"I’m really breaking the law by doing what the law requires me to do," Coroner Allen O’Neal said.
When he gets calls to head to scene, he gets there in his own personal truck.
For years it hasn’t been an issue, but now he says it’s a problem.
"They weren’t going to pay any of the bills I’ve turned in, which are by law supposed to be paid," O’Neal said.
According Georgia law, county coroners are supposed to get a minimum of $50 expense allowance from the county.
O’Neal says he hasn’t received that in almost 18 months, which means he’d be owed almost $1000.
He adds, on top of that, he doesn’t have an official office to get his work done.
"If I can’t get the work done over at sheriff’s office between 8 and 5, I don’t have any way to contact anybody," O’Neal said.
"I’ve got to the point that I’ve got to do something. I can’t keep doing this out of my pocket," he said.
41NBC reached out to county manager Pat Kelly.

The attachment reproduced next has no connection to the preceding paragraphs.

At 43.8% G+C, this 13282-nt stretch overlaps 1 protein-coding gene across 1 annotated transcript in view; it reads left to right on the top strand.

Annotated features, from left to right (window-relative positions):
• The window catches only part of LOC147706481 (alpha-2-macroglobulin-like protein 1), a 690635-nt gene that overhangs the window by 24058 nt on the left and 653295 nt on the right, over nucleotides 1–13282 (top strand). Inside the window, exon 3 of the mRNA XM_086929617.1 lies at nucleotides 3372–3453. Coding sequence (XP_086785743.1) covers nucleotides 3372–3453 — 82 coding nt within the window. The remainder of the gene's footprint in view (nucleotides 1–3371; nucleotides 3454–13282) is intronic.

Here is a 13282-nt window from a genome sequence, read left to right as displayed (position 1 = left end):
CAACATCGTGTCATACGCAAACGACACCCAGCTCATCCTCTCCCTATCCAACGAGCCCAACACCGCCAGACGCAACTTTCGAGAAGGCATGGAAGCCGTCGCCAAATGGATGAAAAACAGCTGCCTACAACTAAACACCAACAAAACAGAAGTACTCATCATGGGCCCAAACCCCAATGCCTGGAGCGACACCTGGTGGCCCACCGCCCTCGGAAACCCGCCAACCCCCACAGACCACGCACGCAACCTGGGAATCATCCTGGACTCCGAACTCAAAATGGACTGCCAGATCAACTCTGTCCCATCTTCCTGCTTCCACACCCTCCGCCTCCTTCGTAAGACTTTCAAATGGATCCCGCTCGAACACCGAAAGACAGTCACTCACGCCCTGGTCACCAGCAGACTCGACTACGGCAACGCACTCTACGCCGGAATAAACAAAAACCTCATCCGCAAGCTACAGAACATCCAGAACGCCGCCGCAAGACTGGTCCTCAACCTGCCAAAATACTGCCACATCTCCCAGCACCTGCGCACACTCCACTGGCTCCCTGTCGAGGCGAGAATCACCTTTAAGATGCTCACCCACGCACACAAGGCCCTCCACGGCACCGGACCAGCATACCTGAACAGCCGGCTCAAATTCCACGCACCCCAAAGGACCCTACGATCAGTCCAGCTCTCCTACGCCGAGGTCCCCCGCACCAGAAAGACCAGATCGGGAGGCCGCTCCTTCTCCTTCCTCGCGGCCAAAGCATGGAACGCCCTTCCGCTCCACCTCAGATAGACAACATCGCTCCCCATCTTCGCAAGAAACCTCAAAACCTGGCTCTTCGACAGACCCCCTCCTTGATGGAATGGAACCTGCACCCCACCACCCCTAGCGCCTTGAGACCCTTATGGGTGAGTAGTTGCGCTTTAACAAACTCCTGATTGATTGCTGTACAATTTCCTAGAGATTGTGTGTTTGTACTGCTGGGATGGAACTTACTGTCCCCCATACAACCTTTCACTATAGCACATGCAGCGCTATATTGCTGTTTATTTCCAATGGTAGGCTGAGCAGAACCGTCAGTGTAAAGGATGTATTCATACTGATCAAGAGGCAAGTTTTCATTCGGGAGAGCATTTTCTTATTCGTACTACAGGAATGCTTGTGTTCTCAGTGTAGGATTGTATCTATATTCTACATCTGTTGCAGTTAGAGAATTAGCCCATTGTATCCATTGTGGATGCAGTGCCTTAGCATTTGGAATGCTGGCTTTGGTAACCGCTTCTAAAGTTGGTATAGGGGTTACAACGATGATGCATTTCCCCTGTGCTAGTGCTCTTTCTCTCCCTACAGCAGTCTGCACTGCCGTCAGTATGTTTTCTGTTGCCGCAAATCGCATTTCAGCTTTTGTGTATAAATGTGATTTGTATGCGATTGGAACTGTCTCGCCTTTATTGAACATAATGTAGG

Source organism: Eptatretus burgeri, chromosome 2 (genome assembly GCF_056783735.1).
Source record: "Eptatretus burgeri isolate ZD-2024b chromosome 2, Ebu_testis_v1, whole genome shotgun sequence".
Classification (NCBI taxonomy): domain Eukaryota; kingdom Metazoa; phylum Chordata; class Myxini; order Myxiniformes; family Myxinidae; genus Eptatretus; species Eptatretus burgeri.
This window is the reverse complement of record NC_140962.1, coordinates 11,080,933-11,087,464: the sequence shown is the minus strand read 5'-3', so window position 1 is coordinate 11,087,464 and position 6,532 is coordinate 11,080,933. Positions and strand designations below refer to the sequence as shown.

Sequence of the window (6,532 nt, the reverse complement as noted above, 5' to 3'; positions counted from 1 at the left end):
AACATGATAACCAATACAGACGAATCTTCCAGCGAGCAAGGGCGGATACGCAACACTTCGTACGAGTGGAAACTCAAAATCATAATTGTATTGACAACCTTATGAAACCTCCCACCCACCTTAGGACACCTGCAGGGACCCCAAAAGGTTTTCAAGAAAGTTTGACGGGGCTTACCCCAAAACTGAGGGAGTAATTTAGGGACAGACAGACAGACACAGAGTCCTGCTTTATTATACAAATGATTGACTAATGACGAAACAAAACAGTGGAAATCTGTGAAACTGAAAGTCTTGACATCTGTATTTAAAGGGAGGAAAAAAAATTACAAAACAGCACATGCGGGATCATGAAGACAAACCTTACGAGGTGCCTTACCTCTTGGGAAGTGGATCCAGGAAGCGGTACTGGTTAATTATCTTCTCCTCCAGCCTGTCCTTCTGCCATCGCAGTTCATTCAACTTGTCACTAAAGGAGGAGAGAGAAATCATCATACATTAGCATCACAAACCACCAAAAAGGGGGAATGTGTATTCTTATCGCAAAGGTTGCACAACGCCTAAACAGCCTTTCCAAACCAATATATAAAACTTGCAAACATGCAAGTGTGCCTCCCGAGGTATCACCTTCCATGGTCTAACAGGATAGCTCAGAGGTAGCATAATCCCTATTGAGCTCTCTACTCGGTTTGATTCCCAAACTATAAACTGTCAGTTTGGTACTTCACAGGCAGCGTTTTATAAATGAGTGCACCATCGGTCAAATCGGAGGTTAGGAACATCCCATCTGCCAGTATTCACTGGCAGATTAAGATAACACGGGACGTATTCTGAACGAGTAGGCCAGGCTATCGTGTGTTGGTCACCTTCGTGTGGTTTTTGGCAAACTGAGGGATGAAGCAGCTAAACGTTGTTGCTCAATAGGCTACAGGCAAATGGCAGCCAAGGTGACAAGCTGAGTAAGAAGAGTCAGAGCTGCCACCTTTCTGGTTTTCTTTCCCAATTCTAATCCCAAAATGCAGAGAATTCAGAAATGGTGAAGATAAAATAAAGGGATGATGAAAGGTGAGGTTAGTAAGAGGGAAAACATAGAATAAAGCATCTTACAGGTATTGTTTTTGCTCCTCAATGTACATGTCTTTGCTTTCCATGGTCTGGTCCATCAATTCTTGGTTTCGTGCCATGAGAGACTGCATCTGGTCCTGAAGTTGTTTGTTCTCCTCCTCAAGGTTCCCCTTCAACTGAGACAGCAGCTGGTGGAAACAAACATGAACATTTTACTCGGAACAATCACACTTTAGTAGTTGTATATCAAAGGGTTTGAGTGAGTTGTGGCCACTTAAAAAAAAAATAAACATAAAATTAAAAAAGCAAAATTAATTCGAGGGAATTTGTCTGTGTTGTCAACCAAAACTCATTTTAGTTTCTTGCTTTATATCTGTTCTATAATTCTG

He said commissioners couldn’t comment on pending litigation.
According to O’Neal’s lawsuit, his biggest concern is with the possible health hazards he faces getting to and from a scene.
"I have to go in some of the worst places in the world with all kinds of contamination, all kinds of decomposed stuff, and I’ve got to go carry that back to my car," O’Neal said.
He says he’s given the county enough time to come up with a solution.
"I feel like I’m a failure to this county because I can’t do my job with what I’ve been trained to do because when I get to the scene I don’t have the materials to do my job like I’ve been trained to do it which is a waste of their money," O’Neal said.
The county attorney isn’t allowed to take on the case because he represents both sides, so commissioners have reached out to a third party attorney.
41NBC tried contacting Duke Groover, but we haven’t heard back.
Keep checking back with 41nbc.com for the latest information.